Monday, March 22, 2010

Another Gitmo Jihadi Walks Free

Mohamedou Ould Slahi was mentioned in the 9/11 Commission report for his role in helping recruit Mohammed Atta and other members of the Al Qaeda cell in Hamburg, Germany, that pulled off 9/11.

According to intel expert Brig. Gen. John Furlow, Slahi was "the highest value detainee" at Club Gitmo and "the key orchestrator of the Al Qaeda cell in Europe."

But hey, this is the Age of Obama, and this creep is walking:

U.S. District Judge James Robertson ( ed. note..a Clinton appointee, of course) granted Slahi's petition for habeas corpus, effectively finding the government lacked legal grounds to hold him. The order was classified, although the court said it planned to release a redacted public version in the coming weeks.

Robertson held four days of closed hearings in the Slahi case last year.

"They were considering giving him the death penalty. Now they don't even have enough evidence to pass the test for habeas," said Nancy Hollander, an Albuquerque, N.M., attorney representing Slahi.

She said she could not comment further because the proceedings were classified. Slahi remains in detention at the U.S. facility in Guantánamo Bay, Cuba. The government may appeal, and on Monday Justice Department spokesman Dean Boyd said the Justice Department was "reviewing the ruling."

Soooo..guess why they're kicking him loose?

Plans to try him by military commission were derailed after prosecutors learned that Slahi had been subjected to a "special interrogation plan" involving weeks of physical and mental torment, including a death threat and a threat to bring Slahi's mother to Guantanamo Bay where she could be gang-raped, officials said.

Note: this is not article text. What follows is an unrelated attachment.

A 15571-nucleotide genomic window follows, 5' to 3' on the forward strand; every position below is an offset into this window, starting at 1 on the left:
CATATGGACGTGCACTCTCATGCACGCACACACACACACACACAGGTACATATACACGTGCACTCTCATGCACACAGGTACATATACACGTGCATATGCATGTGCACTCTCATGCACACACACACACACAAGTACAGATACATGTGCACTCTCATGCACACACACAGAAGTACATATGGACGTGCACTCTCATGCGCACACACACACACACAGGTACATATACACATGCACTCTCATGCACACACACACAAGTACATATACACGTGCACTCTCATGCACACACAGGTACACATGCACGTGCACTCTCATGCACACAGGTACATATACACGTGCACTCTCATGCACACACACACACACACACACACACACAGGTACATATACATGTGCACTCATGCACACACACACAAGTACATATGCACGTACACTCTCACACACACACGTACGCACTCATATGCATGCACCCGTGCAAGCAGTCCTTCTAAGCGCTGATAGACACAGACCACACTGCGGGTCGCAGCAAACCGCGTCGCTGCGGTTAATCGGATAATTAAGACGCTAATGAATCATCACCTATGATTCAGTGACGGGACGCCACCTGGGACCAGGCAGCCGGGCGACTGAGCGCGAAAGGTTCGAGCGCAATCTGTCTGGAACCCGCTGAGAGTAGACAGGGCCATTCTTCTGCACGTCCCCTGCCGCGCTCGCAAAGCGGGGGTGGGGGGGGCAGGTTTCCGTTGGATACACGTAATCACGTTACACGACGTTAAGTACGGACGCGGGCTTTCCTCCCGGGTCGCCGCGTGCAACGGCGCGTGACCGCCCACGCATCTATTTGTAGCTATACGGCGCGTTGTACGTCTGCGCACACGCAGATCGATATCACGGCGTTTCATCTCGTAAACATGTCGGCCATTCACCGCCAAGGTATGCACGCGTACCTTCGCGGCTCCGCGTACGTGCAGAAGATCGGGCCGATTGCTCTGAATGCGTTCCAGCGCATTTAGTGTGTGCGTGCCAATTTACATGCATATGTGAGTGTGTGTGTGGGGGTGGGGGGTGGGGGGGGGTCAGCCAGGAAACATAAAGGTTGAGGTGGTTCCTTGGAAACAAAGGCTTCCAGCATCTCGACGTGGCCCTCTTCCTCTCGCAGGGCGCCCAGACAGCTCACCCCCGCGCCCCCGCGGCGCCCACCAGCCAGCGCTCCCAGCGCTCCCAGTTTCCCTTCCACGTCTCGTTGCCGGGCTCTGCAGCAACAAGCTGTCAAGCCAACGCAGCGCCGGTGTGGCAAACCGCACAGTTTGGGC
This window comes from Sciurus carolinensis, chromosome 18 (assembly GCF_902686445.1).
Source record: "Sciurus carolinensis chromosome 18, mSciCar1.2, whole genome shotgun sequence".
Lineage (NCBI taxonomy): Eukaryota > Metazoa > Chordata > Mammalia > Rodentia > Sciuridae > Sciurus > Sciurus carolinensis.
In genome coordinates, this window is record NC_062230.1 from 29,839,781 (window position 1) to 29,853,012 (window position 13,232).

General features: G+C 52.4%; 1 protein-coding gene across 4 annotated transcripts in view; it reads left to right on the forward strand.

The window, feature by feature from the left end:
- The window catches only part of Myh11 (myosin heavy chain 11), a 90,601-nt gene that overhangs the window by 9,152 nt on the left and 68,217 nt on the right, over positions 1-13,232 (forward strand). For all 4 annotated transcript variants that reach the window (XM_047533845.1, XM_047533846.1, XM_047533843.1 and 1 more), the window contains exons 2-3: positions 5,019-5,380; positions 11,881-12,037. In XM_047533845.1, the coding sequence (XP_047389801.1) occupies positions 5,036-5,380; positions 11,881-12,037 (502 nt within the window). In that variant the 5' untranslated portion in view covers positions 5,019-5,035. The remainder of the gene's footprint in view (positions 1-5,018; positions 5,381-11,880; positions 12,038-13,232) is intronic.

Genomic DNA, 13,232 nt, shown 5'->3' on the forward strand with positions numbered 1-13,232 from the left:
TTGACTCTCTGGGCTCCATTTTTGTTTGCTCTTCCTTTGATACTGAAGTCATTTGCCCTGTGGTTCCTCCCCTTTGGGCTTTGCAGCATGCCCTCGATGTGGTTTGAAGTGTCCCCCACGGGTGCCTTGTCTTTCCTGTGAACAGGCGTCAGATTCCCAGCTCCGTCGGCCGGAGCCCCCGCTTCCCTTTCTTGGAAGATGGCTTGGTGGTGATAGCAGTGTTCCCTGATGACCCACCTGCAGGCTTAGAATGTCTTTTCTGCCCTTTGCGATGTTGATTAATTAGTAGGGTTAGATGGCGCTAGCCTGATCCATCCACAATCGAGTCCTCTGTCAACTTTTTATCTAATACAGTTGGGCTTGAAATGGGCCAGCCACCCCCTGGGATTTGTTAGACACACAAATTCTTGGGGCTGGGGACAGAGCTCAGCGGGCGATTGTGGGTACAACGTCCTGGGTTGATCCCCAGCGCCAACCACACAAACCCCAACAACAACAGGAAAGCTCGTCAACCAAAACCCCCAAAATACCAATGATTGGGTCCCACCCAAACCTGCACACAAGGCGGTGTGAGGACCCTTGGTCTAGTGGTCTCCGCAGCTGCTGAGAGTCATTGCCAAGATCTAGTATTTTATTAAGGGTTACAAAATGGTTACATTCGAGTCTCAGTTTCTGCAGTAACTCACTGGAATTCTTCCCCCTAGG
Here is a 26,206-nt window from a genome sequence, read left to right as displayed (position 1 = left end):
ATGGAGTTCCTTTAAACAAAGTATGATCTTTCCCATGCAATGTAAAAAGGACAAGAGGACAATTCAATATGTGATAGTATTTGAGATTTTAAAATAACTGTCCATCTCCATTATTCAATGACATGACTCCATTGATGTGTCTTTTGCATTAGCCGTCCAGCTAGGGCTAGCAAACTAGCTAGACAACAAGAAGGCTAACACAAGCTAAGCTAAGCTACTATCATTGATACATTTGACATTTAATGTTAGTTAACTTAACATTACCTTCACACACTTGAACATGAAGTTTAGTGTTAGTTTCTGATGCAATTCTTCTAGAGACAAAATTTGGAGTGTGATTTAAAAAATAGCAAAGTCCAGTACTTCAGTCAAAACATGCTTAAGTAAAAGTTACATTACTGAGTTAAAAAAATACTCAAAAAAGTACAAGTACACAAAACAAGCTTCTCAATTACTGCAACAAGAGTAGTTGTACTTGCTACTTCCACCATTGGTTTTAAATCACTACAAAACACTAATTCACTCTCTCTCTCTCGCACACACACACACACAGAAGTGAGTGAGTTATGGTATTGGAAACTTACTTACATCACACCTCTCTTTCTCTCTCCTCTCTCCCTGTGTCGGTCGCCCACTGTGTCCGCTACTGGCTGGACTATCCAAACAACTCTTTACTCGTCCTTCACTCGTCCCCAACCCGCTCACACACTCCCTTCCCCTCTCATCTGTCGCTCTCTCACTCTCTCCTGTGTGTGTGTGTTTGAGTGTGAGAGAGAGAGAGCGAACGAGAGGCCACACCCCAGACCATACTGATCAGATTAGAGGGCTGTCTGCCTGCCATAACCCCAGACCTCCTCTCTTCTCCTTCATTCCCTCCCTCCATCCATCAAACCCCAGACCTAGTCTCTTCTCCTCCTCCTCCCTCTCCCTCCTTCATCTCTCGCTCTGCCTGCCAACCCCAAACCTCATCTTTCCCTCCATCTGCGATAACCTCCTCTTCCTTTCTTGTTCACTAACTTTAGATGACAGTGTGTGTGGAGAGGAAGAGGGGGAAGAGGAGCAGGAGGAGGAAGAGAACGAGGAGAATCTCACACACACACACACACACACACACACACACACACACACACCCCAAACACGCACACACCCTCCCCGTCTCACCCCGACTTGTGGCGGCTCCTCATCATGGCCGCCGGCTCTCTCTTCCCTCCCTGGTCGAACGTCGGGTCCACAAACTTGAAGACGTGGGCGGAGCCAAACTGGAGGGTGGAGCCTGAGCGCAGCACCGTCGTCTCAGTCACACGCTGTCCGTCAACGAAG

Although the treatment apparently induced Slahi's compliance, the military prosecutor, Marine Lt. Col. V. Stuart Couch, determined that it constituted torture and evidence it produced could not lawfully be used against Mr. Slahi. we had a high level jihadi in the days after 9/11 with high level connections and knowledge of al Qaeda and future planned operations. But they threatened him to get the intel they needed, the brutes.

"I wanted to stay at Gitmo at least for the tennis tournament, but my lawyer said that once the ruling came in, I would have to leave", said Slahi. "Probably better that way. Anyway, jihad is a full time job sadiq..and it isn't going to happen by itself you know!"

I may have made that last bit up.

One day, we'll get serious about this war we're in. But I have a feeling it will cost us a lot of innocent blood until that happens.

please helps me write more gooder!

1 comment:

B.Poster said...

"One day we will get serious about this war we're in. But I have a feeling it will cost us alot of innocent blood until that happens."

I agree. Unfortunately by the time we get serious will it be to late to actually defeat this enemy? Is it to late already?

I've pointed out numerous times on this blog and elsewhere the Islamic terrorist enemy we face today pose a far greater threat to our country than Nazi Germany or Imperial Japan ever did or likely ever could have posed to America.

How do we fight this war? Even though the enemy we face today is far more dangerous and stronger relative to us than the ones we faced in WWII, it is different. As such, the strategies that won WWII may not work today. Also, we may not be able to implement some of them either. For example, the economic situation and the general lack of technical expertise among the American population make the kind of military build up during WWII problematic at best.

With a massive budget deficit, a struggling economy, and a worn down military this is going to be a tall order defeating this enemy will be a tall order? What does vicotry look like? For starters, I think it begins with making the American homeland as secure as we can.

Some basic things like better border security, closely monitoring the mosques, and greater production of our own oil and gas reserves should definitely happen. Do these things and we will greater utility for our national security interests than any thing we are currently doing.